He added: “This started in 2007. UPI in India is very much driven by their need to provide banking services to underbanked.”
He also said that “one of the reasons why APAC is on the forefront is due to some of these dynamics” and cited an African innovation called M-pesa as “one of the most successful” examples of IPS being deployed in areas where most of the population have mobile phones, but not necessarily bank accounts.
As financial services embrace the drive to digitisation, instant payments could begin to penetrate established markets like card payments and overtake existing E-commerce payment instruments. According to EPI’s analysis of GlobalData’s E-commerce database, two of the world’s largest instant payments markets remain heavily reliant on cards for online purchases. Japan and South Korea are dominated by credit or charge cards, whereas Alipay has the largest overall share of the market in China.
When it comes to card payments in general, our analysis revealed how consumer credit cards are forecast to remain the most popular method in the world’s largest markets. France is a notable exception, where charge cards account for most of the domestic market.
Yet with respect to the size of the opportunity for innovative instant payments solutions, the market leader is also forecast to be the world’s biggest market for payment cards over the next three years. China is expected to have a card market around twice the size of the USA, its nearest competitor.
As businesses and consumers alike begin to migrate from legacy commerce methods towards an increasingly diverse digital arena replete with a plethora of options and alternatives to traditional payment instruments, first-movers and early-adopters may find themselves ideally placed to outpace industry laggards. Instant payments are predicted to grow more rapidly than card payments in the future, making existing markets ripe for disruption by those willing to seize emerging opportunities.
As the financial services market and fintech solutions like IPS continue to evolve and grow, Vynamic™ Payments looks poised to be a genuine gamechanger in a buoyant industry driven by immediacy and relentless evolution.
Integration may also prove to be a key factor for the future of IPS, with GlobalData suggesting that technologies like Blockchain could be potentially assimilated by instant payment solutions to improve security and transparency. Malleable platforms like Vynamic™ Payments look ideally suited to such a synthesis.
A particularly important challenge is the need to develop robust new anti-fraud measures to protect consumers from being caught out by criminals when using instant payment methods, since funds cannot be recovered once transactions have been authorised. Vynamic ™ Payments is already inherently well-placed to assist in this process given its ability to support any form of user authentication.
Another critical hurdle the financial services industry must overcome to adapt to a rapidly expanding IPS landscape is the need to embrace the transition to cloud computing. As highlighted in a report by Ernst & Young, alternative payment methods are already “creating a potential threat” to the status quo. Incumbent banks risk being swept away by the rising tide of fintech innovation and are faced with an “urgency to modernize” legacy systems to compete with cutting-edge cloud-borne technologies.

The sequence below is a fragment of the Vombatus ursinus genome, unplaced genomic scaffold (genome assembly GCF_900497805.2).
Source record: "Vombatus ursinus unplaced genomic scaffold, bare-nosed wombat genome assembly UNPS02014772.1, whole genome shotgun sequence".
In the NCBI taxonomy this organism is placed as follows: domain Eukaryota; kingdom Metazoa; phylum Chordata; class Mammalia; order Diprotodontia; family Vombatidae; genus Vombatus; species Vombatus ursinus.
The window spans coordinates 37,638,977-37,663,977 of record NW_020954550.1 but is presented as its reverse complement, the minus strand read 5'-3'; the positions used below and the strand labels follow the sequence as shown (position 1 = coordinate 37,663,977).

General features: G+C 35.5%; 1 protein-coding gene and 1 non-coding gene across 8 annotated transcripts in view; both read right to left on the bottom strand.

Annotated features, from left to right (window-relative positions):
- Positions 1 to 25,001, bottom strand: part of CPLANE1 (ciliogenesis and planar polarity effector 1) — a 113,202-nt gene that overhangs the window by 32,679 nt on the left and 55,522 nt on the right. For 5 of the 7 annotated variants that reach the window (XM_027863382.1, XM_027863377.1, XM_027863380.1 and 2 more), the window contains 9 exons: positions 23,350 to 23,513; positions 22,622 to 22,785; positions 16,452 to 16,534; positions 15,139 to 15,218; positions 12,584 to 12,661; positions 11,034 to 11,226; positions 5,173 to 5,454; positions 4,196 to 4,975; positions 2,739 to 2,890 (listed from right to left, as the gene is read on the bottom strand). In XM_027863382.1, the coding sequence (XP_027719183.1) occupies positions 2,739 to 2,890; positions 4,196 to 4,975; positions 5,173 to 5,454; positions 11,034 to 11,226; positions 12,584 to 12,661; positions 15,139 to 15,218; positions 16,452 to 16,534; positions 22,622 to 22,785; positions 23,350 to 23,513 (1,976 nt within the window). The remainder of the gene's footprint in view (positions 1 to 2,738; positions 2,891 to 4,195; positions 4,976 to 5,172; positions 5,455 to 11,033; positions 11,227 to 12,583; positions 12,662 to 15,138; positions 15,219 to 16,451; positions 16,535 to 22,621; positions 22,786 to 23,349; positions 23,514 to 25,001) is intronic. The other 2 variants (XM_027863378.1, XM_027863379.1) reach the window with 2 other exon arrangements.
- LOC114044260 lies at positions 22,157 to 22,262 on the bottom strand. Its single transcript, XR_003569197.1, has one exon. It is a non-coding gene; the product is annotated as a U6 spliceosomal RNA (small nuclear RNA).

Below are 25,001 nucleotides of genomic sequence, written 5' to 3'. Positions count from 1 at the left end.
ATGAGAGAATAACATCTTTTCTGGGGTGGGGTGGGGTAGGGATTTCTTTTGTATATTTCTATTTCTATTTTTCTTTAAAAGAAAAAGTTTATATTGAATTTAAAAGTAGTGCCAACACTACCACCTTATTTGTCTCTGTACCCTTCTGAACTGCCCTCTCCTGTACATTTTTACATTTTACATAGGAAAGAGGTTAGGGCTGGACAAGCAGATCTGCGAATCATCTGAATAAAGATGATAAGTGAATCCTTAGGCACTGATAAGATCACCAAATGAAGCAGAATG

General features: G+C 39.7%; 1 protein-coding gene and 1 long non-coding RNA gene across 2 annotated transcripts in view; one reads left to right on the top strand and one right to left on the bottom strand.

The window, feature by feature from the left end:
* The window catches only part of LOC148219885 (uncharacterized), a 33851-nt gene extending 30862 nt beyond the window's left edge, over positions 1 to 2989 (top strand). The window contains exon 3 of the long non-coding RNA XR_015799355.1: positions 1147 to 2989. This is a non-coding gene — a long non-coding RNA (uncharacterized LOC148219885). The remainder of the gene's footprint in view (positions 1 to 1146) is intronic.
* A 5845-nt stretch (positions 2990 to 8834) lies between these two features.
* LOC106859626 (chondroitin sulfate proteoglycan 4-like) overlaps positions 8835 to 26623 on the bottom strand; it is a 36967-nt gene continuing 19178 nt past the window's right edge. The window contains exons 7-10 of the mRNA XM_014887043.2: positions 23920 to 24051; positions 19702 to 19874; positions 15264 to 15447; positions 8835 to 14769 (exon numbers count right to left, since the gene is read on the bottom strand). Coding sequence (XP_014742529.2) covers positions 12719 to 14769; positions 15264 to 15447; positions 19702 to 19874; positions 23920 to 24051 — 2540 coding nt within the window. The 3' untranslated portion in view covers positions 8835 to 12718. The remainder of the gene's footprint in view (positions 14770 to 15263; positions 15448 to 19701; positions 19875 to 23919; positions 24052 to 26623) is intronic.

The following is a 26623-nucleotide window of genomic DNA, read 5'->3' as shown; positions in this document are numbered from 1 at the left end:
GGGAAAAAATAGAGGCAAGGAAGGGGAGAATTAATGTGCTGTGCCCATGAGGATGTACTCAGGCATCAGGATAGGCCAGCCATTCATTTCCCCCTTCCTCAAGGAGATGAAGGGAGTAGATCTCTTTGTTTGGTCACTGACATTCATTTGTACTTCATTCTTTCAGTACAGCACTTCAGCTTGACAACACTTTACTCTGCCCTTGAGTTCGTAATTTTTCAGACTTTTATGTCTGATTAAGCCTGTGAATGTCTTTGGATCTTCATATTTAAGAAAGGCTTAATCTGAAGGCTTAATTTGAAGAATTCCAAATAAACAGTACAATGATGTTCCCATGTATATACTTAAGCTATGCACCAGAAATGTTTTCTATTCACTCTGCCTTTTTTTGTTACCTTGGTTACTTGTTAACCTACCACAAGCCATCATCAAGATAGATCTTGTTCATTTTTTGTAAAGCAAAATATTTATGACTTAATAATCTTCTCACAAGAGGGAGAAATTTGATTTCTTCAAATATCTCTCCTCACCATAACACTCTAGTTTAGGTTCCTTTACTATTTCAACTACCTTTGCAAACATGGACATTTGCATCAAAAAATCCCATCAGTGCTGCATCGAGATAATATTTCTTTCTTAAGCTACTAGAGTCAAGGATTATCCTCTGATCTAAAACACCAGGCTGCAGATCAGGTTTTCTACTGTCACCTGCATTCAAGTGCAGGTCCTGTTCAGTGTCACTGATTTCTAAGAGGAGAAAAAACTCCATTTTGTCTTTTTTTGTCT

EPI’s analysis of GlobalData’s fintech landscape analyser data suggests that the cloud-native payments space is still in its infancy and presents a significant opportunity for pioneering firms ready to steal a march on competitors. From a sample of approximately forty fintech products related to payments, over a third were cloud based whereas only five percent were explicitly listed as being cloud native. Most strikingly of all, a mere two percent were specifically described as cloud native and accommodating instant payments.
According to a report by Heavy Reading, cloud native applications have considerable cross-sector advantages compared to alternatives, like enhanced speed to market, improved lifecycle management, and lower ownership costs. Vynamic™ Payments presents a tailor-made solution to ease the switch to digital for companies looking to claim a slice of the cloud-oriented payment pie by virtue of being fully cloud native.
Flexibility is the name of the game, and Vynamic™ Payments’ inherently flexible architecture makes Diebold Nixdorf look set to be a major player in the burgeoning IPS revolution. The IPS trend is only speeding up the world’s wider movement away from cash, yet many markets currently face the challenge of dealing with newer digital methods alongside physical payments instruments. Leveraging its world-recognised ATM technologies and its newer Vynamic™ Payments architecture, Diebold Nixdorf’s portfolio presents a unique solution for seeing banks safely through these changing times.
By: Miguel Roca-Terry